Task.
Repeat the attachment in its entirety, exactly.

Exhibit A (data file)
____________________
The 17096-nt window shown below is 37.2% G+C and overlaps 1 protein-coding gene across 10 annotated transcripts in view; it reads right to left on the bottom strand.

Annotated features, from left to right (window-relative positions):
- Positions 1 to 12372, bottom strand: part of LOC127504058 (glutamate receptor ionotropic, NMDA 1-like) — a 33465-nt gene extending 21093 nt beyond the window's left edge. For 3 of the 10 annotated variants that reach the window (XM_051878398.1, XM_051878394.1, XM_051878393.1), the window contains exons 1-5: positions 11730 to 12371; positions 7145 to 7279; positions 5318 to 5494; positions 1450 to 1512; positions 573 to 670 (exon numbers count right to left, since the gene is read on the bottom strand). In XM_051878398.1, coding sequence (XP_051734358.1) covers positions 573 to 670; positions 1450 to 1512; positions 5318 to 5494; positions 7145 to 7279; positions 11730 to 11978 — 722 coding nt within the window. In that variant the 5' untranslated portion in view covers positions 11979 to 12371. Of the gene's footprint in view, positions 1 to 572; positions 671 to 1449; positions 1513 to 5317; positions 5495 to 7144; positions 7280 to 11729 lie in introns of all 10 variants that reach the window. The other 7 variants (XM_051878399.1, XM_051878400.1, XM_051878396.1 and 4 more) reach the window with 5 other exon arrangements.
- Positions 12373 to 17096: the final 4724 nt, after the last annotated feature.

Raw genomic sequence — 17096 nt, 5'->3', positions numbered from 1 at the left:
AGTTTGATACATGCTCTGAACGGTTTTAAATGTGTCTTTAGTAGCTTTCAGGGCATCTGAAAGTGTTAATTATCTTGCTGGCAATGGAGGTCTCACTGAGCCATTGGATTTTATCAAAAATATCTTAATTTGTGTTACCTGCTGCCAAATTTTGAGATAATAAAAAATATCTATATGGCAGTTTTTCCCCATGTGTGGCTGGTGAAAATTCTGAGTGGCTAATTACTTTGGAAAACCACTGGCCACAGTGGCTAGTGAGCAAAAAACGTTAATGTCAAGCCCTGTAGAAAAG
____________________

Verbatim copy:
The 17096-nt window shown below is 37.2% G+C and overlaps 1 protein-coding gene across 10 annotated transcripts in view; it reads right to left on the bottom strand.

Annotated features, from left to right (window-relative positions):
- Positions 1 to 12372, bottom strand: part of LOC127504058 (glutamate receptor ionotropic, NMDA 1-like) — a 33465-nt gene extending 21093 nt beyond the window's left edge. For 3 of the 10 annotated variants that reach the window (XM_051878398.1, XM_051878394.1, XM_051878393.1), the window contains exons 1-5: positions 11730 to 12371; positions 7145 to 7279; positions 5318 to 5494; positions 1450 to 1512; positions 573 to 670 (exon numbers count right to left, since the gene is read on the bottom strand). In XM_051878398.1, coding sequence (XP_051734358.1) covers positions 573 to 670; positions 1450 to 1512; positions 5318 to 5494; positions 7145 to 7279; positions 11730 to 11978 — 722 coding nt within the window. In that variant the 5' untranslated portion in view covers positions 11979 to 12371. Of the gene's footprint in view, positions 1 to 572; positions 671 to 1449; positions 1513 to 5317; positions 5495 to 7144; positions 7280 to 11729 lie in introns of all 10 variants that reach the window. The other 7 variants (XM_051878399.1, XM_051878400.1, XM_051878396.1 and 4 more) reach the window with 5 other exon arrangements.
- Positions 12373 to 17096: the final 4724 nt, after the last annotated feature.

Raw genomic sequence — 17096 nt, 5'->3', positions numbered from 1 at the left:
AGTTTGATACATGCTCTGAACGGTTTTAAATGTGTCTTTAGTAGCTTTCAGGGCATCTGAAAGTGTTAATTATCTTGCTGGCAATGGAGGTCTCACTGAGCCATTGGATTTTATCAAAAATATCTTAATTTGTGTTACCTGCTGCCAAATTTTGAGATAATAAAAAATATCTATATGGCAGTTTTTCCCCATGTGTGGCTGGTGAAAATTCTGAGTGGCTAATTACTTTGGAAAACCACTGGCCACAGTGGCTAGTGAGCAAAAAACGTTAATGTCAAGCCCTGTAGAAAAG